Pruning, trimming, and training pecan trees

runing your pecan tree(s) is a necessary and on-going chore that begins with the initial planting of your tree. Pecan trees are ‘lazy’ trees and will grow into gigantic ‘pecan bushes’ if annual pruning is not performed. The goals you seek to achieve in pruning are to encourage upward growth, lateral growth that will allow your tree full advantage to sunlight, and improved tree management. You also want your trees to well…look nice?

Suckers (small branches) growing along the trunk) will rapidly grow into unmanageable limbs, while growth in the upper areas of the tree will stall. It take less energy, water, and nutrients to promote growth lower on the trunk, thus if lower branches are allowed to remain, the pecan tree will be content just being an unsightly and unmanageable ‘bush.’ You can’t hardly ‘mess up’ when it comes to pecan tree pruning, unless you (a) don’t prune at all, or (b) you prune too heavily. Since you are reading this page, I assume you intend to prune so we’ll move on to (b) pruning too heavily. Unless your tree has reached near death and severe pruning is your only hope to revive it, you should never remove more than one third of its branches in a season. If you follow a yearly pruning schedule, you should never have to prune even that severely.

We bought our pecan orchard when the trees were five to six feet tall. They had been neglected for several years and had branches growing on the lower trunk. With the hope (and the notion that those lower branches produced pecans, too) that we could turn a profit from our pecan crop, or at least break even, we were cautious with our pruning for the first several years. We ‘worked our way up’ the tree for the first three years, removing the branches from the ground to a height of three feet the first year and removing another two feet of growth each of the following two years. This prevented throwing the trees into shock and allowed top growth to offset the lower branch removal. We were successful in producing a crop each year by following this method.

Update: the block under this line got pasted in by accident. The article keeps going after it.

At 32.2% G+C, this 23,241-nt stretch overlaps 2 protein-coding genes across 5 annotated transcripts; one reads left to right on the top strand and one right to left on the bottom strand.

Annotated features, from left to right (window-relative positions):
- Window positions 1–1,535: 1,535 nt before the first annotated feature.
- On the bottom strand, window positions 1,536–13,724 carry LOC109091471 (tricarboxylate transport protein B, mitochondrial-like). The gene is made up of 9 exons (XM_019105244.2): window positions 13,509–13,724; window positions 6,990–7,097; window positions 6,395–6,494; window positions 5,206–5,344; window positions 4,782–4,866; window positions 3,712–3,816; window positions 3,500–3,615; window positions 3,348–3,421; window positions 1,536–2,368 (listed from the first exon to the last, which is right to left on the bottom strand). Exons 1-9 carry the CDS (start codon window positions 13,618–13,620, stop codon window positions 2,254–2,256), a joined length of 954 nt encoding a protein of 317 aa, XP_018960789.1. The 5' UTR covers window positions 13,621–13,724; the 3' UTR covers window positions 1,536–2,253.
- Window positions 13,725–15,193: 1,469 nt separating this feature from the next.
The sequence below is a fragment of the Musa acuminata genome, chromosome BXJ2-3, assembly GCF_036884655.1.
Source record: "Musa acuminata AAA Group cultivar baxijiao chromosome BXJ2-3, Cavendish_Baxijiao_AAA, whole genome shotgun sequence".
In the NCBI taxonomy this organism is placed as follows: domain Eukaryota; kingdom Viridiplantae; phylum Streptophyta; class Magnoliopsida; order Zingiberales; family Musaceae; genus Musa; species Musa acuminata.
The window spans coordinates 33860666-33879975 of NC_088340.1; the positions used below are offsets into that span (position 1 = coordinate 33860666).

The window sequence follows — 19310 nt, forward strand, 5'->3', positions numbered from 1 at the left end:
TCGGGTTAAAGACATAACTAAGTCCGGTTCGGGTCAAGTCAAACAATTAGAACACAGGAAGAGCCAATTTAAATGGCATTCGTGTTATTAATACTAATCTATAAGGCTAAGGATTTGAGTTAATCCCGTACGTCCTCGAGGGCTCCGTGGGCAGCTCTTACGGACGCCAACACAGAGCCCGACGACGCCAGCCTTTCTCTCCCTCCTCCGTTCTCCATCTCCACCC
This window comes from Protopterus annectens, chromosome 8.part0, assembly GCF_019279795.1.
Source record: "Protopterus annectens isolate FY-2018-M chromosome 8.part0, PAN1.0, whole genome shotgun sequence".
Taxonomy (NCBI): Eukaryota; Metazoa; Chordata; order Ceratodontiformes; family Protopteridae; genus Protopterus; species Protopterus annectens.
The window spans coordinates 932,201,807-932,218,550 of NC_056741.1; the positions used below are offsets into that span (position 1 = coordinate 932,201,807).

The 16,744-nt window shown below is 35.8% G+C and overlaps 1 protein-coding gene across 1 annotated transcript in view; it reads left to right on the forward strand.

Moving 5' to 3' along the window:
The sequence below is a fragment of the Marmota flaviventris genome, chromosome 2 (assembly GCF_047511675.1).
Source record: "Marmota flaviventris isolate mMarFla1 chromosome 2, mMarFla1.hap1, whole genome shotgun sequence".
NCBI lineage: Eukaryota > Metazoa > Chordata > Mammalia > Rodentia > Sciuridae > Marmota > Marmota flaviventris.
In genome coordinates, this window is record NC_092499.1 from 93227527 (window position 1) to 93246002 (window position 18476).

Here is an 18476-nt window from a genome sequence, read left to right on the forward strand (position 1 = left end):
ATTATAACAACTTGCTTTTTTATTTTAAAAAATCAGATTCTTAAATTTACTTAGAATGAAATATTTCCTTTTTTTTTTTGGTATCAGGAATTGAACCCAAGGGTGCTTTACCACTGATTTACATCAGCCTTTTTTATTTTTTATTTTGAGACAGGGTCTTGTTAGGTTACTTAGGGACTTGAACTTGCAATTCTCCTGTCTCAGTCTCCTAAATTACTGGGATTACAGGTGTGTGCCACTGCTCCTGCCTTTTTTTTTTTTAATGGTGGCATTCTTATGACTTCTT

Pruning is in fact training your tree to grow the way you want it to grow. Pecan trees must have ample sunlight to produce a crop. With this in mind, you should prune to allow the upper branches to spread and to take in as much sunlight as possible. Many pecan experts say a single vertical trunk is essential. We pruned our trees to achieve this for the most part. We pruned one tree close to our house into a ‘vase’ shape because we designated it the ‘climbing tree.’ Approximately two feet from the ground, it splits into three ‘trunks’ forming the vase shape. It is a beautiful and well proportioned tree, and our kids have always claimed it as their tree. So, when it comes to training a young tree, you can decide whether to prune to make it become ‘just a tree’ or make it an eye catching part of your landscape. Just be sure you start out with a plan and carry it out throughout the years.

While mature trees will require annual pruning to an extent, your major pruning comes during the first ten to fifteen years of the pecan trees life. Keep in mind during those years that you need access to the orchard floor beneath your tree. You will spend considerable time underneath your tree, watering, fertilizing, controlling weed growth, and oh yeah…picking up pecans. When you are able to prune your tree’s lowest limbs to a height just above your head, your major pruning chores are almost finished. There should be no need to prune the lower branches any higher than your head. You might keep in mind that someday you may be bringing in the heavy equipment (harvesting equipment) and be sure the shape of your trees will accommodate these machines. Other than that, your biggest pruning chores are complete.

Mature pecan trees will inevitably require annual attention. Small branches will grow downward in search of sunlight, and limbs bearing a heavy pecan crop will droop and continue a downward growth. The removal of these branches should be the only pruning you will need to perform on mature trees. Again, your goal is to be able to walk beneath your tree without a branch scraping your face!

Occasionally an upper branch will die and need to be removed. I suggest you purchase a telescoping tree saw/lopper to handle these problems. The cause of these higher branches dying range from high wind damage, freeze damage, disease, and improper care of your tree. I highly suggest you remove any dead limbs from your pecan tree as soon as possible to avoid the possibility of disease spreading throughout your tree.